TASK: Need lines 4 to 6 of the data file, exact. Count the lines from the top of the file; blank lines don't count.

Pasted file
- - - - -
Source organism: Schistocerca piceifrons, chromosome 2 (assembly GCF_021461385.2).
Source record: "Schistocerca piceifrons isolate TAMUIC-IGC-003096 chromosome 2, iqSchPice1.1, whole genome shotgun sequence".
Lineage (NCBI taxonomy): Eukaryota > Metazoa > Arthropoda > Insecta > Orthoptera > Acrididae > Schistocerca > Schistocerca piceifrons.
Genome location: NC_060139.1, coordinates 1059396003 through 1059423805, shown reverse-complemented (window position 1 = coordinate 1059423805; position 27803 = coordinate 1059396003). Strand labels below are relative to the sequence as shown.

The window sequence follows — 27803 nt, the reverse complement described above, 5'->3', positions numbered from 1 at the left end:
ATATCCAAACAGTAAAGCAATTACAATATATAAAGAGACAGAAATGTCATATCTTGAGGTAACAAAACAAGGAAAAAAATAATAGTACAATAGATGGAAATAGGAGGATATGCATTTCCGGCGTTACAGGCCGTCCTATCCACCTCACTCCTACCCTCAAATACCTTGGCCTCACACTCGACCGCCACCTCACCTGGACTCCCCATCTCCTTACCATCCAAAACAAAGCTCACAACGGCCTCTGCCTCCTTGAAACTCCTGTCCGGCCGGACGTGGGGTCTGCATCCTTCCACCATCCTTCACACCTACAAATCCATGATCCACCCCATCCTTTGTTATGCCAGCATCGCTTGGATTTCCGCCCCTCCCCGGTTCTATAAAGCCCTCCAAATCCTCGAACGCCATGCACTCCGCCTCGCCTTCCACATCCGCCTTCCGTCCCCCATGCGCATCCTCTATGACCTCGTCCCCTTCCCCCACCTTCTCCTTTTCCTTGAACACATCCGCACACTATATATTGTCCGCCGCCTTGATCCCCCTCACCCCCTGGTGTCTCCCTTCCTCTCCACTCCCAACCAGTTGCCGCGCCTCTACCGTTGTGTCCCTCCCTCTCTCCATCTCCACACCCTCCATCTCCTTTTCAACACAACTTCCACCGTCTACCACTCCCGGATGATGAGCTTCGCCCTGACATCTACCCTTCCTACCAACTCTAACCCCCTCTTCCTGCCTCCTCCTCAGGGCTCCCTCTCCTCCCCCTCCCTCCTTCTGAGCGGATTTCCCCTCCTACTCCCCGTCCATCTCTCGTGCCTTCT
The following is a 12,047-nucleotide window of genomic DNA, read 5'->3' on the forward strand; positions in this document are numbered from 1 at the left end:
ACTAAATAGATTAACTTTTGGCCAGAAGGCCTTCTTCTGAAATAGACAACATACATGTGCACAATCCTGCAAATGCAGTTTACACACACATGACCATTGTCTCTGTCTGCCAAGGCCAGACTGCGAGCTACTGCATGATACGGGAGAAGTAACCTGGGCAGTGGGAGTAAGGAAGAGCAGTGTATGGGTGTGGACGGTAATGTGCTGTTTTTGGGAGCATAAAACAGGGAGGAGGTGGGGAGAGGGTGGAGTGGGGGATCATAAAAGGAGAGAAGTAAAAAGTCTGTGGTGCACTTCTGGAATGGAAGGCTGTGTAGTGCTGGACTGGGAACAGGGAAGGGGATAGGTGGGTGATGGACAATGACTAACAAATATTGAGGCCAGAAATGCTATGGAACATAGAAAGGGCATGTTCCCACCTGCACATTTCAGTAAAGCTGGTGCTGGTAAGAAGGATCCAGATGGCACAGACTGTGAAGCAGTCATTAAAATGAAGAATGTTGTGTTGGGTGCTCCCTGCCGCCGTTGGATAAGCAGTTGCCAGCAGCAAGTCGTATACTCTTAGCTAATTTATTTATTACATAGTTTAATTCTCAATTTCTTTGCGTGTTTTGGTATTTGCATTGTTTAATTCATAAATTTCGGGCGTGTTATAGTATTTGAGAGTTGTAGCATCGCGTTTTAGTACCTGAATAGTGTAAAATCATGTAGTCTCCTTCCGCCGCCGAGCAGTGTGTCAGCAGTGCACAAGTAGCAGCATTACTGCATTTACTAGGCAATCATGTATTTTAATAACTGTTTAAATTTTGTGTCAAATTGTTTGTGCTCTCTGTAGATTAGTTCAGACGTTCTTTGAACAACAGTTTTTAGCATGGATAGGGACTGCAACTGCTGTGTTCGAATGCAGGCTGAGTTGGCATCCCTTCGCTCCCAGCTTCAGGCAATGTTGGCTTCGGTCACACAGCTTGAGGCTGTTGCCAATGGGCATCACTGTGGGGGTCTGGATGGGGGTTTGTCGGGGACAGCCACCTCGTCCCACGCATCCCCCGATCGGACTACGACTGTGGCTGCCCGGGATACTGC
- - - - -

Genome location: NC_060139.1, coordinates 1059396003 through 1059423805, shown reverse-complemented (window position 1 = coordinate 1059423805; position 27803 = coordinate 1059396003). Strand labels below are relative to the sequence as shown.

The window sequence follows — 27803 nt, the reverse complement described above, 5'->3', positions numbered from 1 at the left end:
ATATCCAAACAGTAAAGCAATTACAATATATAAAGAGACAGAAATGTCATATCTTGAGGTAACAAAACAAGGAAAAAAATAATAGTACAATAGATGGAAATAGGAGGATATGCATTTCCGGCGTTACAGGCCGTCCTATCCACCTCACTCCTACCCTCAAATACCTTGGCCTCACACTCGACCGCCACCTCACCTGGACTCCCCATCTCCTTACCATCCAAAACAAAGCTCACAACGGCCTCTGCCTCCTTGAAACTCCTGTCCGGCCGGACGTGGGGTCTGCATCCTTCCACCATCCTTCACACCTACAAATCCATGATCCACCCCATCCTTTGTTATGCCAGCATCGCTTGGATTTCCGCCCCTCCCCGGTTCTATAAAGCCCTCCAAATCCTCGAACGCCATGCACTCCGCCTCGCCTTCCACATCCGCCTTCCGTCCCCCATGCGCATCCTCTATGACCTCGTCCCCTTCCCCCACCTTCTCCTTTTCCTTGAACACATCCGCACACTATATATTGTCCGCCGCCTTGATCCCCCTCACCCCCTGGTGTCTCCCTTCCTCTCCACTCCCAACCAGTTGCCGCGCCTCTACCGTTGTGTCCCTCCCTCTCTCCATCTCCACACCCTCCATCTCCTTTTCAACACAACTTCCACCGTCTACCACTCCCGGATGATGAGCTTCGCCCTGACATCTACCCTTCCTACCAACTCTAACCCCCTCTTCCTGCCTCCTCCTCAGGGCTCCCTCTCCTCCCCCTCCCTCCTTCTGAGCGGATTTCCCCTCCTACTCCCCGTCCATCTCTCGTGCCTTCT